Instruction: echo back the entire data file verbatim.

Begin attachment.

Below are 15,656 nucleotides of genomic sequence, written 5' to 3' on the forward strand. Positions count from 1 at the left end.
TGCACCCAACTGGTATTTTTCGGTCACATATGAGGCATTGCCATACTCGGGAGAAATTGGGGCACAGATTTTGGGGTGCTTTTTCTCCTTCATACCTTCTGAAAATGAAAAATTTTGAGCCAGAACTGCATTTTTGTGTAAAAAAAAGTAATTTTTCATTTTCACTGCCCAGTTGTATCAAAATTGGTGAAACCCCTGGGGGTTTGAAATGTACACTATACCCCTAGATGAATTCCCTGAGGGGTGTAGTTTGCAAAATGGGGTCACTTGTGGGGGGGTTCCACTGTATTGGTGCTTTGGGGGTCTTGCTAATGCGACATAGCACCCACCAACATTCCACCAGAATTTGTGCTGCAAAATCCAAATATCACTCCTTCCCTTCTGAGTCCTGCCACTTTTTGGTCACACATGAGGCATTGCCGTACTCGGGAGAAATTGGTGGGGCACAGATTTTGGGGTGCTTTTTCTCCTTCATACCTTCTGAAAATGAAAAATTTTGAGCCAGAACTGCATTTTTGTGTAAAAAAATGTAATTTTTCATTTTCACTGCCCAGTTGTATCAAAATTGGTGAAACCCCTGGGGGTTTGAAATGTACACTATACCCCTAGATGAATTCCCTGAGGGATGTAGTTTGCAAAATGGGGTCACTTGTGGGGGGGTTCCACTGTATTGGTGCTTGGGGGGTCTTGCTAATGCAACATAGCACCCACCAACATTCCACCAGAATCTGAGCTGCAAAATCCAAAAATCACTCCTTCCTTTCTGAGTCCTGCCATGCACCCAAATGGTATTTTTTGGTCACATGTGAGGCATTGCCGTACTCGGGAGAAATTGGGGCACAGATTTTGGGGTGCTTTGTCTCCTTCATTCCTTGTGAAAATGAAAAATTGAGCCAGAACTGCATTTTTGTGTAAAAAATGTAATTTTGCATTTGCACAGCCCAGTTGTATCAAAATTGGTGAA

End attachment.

Below are 15,656 nucleotides of genomic sequence, written 5' to 3' on the forward strand. Positions count from 1 at the left end.
TGCACCCAACTGGTATTTTTCGGTCACATATGAGGCATTGCCATACTCGGGAGAAATTGGGGCACAGATTTTGGGGTGCTTTTTCTCCTTCATACCTTCTGAAAATGAAAAATTTTGAGCCAGAACTGCATTTTTGTGTAAAAAAAAGTAATTTTTCATTTTCACTGCCCAGTTGTATCAAAATTGGTGAAACCCCTGGGGGTTTGAAATGTACACTATACCCCTAGATGAATTCCCTGAGGGGTGTAGTTTGCAAAATGGGGTCACTTGTGGGGGGGTTCCACTGTATTGGTGCTTTGGGGGTCTTGCTAATGCGACATAGCACCCACCAACATTCCACCAGAATTTGTGCTGCAAAATCCAAATATCACTCCTTCCCTTCTGAGTCCTGCCACTTTTTGGTCACACATGAGGCATTGCCGTACTCGGGAGAAATTGGTGGGGCACAGATTTTGGGGTGCTTTTTCTCCTTCATACCTTCTGAAAATGAAAAATTTTGAGCCAGAACTGCATTTTTGTGTAAAAAAATGTAATTTTTCATTTTCACTGCCCAGTTGTATCAAAATTGGTGAAACCCCTGGGGGTTTGAAATGTACACTATACCCCTAGATGAATTCCCTGAGGGATGTAGTTTGCAAAATGGGGTCACTTGTGGGGGGGTTCCACTGTATTGGTGCTTGGGGGGTCTTGCTAATGCAACATAGCACCCACCAACATTCCACCAGAATCTGAGCTGCAAAATCCAAAAATCACTCCTTCCTTTCTGAGTCCTGCCATGCACCCAAATGGTATTTTTTGGTCACATGTGAGGCATTGCCGTACTCGGGAGAAATTGGGGCACAGATTTTGGGGTGCTTTGTCTCCTTCATTCCTTGTGAAAATGAAAAATTGAGCCAGAACTGCATTTTTGTGTAAAAAATGTAATTTTGCATTTGCACAGCCCAGTTGTATCAAAATTGGTGAA